I don’t really like Valentine Day. It’s a day where I’m supposed to buy something. A recent tradition is that women will talk about women’s role in a relationship. Who give gifts, who gives what gifts, marriage proposals. I think it’s unfortunate men don’t get treated in the same way, that is self analysis of our position in society. People just assume that men don’t have anything to fight for because we’re already at the top of the ladder. I’ll show a shift in the image of man I think we neglect THROUGH SCOTT PILGRIM.
This is a topic I’ve wanted to do for a while. It’s been crawling in the back of my brain in class after someone said, “Isn’t Scott Pilgrim basically just an average guy.” At first I thought that was terrible. Why would anyone want to be Scott Pilgrim? His life is fun, but only because he’s delusional. He’s not faithful. He’s not reliable. He’s not even the stupid archetype of the strong male fighter, with muscles abound and able to shoot a one-liner with every flex. But, I kept thinking about it, and you know what, they’re right, this is the new image of man.
This discussion is probably better suited to a lit essay or a something ‘professional’ but I’m in rant mode, so why not. As anyone who has turned on the television knows, the ideal conception of man is the brotherly, womanizing god, who can cry manly tears when he needs to and suffers the burden of the protection of his property. But we all know that’s fake now. There is no super-man like that, and in reality, such men are usually assholes. That’s what we’re taught, and that’s what we know from reality. This does not exist.
So of course the rational response is then to demonize that form. Thus, in reality we believe that men aren’tcouragous, they’re foolhardy. They can’t commit to a relationship. They’re powerless in the long run, and they can’t do anything without a woman. Really, the ideal man can be changed from a god to a horny adolescent. Now think about that, and think about Scott Pilgrim.
Scott is the modern understanding of man, a sort of child who is stuck in his fantasies. He’s a slacker, who doesn’t want to do anything if he doesn’t have to. He dates a 17-year-old to relax, and then abandons her for a cooler, more-hipster woman. His goal in life, when they exist, are limted to getting a girlfriend. He fights to defend her, but in a world that exists in his head via video game logic. The comic actually parodies how the fights have no meaning (except the last one, but more on that later). He beats an Indian pirate with the power of friendship, but that’s secondary to his goal to get Ramona and have an awesome band. Once they are over, he goes back to real life where his victories don’t really matter. If anything, Scott makes more trouble for himself by trying to ‘protect’ Ramona. They cause conflict between them, one of evil exes even kidnapps his friend, Kim.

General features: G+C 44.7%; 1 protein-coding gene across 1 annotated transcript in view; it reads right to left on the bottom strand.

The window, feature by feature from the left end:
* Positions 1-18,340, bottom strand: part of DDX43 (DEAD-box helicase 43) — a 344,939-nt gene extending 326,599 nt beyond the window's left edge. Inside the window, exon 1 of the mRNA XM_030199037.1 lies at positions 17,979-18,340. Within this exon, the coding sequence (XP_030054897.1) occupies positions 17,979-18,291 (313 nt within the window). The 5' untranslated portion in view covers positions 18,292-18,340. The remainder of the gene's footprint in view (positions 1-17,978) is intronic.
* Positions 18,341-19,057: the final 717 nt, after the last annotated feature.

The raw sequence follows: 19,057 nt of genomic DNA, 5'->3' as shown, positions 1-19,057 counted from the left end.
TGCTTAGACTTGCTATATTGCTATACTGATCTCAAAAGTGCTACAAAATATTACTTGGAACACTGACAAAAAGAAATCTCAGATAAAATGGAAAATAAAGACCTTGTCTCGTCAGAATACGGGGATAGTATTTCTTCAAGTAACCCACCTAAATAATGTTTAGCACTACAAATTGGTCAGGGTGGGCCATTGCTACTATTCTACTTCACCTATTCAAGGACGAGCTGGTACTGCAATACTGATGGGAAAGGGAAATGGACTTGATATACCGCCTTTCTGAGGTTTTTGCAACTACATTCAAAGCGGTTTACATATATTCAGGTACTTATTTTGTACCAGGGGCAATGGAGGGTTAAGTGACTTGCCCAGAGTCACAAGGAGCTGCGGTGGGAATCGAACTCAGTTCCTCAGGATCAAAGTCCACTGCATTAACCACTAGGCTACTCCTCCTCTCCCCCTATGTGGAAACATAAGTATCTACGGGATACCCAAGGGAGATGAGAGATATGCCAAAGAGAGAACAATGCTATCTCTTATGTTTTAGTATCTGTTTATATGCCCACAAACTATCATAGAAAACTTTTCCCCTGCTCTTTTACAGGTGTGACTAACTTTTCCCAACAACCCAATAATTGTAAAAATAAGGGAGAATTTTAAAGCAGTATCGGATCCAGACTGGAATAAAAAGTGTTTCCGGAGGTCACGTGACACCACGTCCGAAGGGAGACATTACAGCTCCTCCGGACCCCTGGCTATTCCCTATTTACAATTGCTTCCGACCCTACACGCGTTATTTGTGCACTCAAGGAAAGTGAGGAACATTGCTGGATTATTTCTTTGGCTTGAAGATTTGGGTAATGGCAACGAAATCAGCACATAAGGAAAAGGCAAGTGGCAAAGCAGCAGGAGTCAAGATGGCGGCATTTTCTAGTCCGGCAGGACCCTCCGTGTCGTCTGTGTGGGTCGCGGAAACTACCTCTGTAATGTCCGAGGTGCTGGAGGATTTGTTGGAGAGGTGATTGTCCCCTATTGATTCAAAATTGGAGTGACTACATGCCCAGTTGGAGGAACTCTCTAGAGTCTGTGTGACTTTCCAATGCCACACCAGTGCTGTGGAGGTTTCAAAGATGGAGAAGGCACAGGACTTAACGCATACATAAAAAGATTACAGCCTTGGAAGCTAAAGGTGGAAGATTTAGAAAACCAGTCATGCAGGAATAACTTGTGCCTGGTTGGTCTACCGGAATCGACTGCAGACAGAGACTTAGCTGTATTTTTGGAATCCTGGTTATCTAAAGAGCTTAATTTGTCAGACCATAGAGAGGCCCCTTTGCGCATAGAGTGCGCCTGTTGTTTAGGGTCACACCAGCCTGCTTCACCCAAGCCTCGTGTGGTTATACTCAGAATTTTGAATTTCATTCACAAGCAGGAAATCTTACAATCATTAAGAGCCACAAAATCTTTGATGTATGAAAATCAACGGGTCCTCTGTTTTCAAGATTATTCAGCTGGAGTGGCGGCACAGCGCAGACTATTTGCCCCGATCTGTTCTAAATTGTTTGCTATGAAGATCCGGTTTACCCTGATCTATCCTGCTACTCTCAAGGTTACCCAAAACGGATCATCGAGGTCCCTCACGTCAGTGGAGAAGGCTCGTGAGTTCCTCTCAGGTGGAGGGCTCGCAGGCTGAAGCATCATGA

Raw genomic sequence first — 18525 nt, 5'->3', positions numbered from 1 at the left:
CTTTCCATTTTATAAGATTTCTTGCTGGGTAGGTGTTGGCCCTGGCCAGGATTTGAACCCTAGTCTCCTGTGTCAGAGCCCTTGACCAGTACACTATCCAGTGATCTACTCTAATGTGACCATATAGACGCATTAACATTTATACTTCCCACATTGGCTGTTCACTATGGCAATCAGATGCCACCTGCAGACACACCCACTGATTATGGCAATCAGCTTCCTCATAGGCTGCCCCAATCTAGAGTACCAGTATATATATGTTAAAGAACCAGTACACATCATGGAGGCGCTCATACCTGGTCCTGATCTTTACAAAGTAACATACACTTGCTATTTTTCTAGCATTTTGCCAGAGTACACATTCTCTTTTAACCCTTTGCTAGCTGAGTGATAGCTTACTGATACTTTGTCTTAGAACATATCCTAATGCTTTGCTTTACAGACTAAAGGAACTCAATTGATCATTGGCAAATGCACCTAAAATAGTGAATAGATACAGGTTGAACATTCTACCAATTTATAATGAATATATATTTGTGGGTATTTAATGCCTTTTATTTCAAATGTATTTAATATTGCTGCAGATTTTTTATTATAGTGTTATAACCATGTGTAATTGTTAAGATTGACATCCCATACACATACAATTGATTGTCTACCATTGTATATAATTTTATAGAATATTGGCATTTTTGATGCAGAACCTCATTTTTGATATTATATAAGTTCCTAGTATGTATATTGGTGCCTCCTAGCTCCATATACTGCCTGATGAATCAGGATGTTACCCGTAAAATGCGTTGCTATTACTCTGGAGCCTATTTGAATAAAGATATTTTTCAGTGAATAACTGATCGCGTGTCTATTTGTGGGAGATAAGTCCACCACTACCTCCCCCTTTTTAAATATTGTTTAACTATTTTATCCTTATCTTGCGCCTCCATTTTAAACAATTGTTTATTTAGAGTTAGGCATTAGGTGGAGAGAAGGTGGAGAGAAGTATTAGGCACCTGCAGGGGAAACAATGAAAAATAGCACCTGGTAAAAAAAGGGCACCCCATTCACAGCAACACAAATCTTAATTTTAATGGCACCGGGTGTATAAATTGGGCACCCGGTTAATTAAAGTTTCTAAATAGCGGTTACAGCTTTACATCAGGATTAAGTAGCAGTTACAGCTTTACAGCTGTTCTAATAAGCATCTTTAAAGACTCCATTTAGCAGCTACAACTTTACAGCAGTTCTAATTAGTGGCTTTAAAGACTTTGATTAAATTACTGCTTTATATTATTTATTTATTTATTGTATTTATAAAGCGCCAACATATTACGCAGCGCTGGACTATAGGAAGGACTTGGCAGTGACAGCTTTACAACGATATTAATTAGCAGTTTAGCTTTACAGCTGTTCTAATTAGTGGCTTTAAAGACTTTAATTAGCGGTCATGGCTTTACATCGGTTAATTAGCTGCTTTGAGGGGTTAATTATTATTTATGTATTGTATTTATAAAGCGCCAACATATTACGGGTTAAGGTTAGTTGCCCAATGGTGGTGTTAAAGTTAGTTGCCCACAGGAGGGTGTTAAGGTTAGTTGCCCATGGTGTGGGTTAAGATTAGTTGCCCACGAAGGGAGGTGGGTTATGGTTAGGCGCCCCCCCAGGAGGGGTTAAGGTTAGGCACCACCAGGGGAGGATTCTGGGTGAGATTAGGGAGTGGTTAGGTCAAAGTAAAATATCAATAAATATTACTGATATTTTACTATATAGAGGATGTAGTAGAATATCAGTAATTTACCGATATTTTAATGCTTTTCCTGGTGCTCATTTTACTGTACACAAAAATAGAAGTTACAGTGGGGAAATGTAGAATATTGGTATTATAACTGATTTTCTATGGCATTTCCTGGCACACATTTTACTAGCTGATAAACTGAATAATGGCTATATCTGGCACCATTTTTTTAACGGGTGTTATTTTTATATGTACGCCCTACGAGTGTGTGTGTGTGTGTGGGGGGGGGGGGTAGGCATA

SPOILERS GOING FORWARD
This is clearly just as wrong an understanding of masculinity as the first one. If you create an image where this is the norm, it’s fine to just be a delusional manchild because, you know what, that’s a man. Interestingly enough, the comic series and the movie recognize this, and Scott actually manages to grow out of it by the end. In the comic, Scott repeatedly comes across negative parallels of himself, in Negascott (all of his repressed memories of failure) and Gideon, who is Scott taken up to an obsessive extent. Gideon is the master of video game duels, except he’s played the game long enough that he knows all the rules. His own image of himself is a huge god who has Ramona drooling over him in chains. It’s literally all in his head (or Ramona’s in this case – long story, read the book) like Scott. By finally discovering this parallel, Scott is able to free himself from his pattern.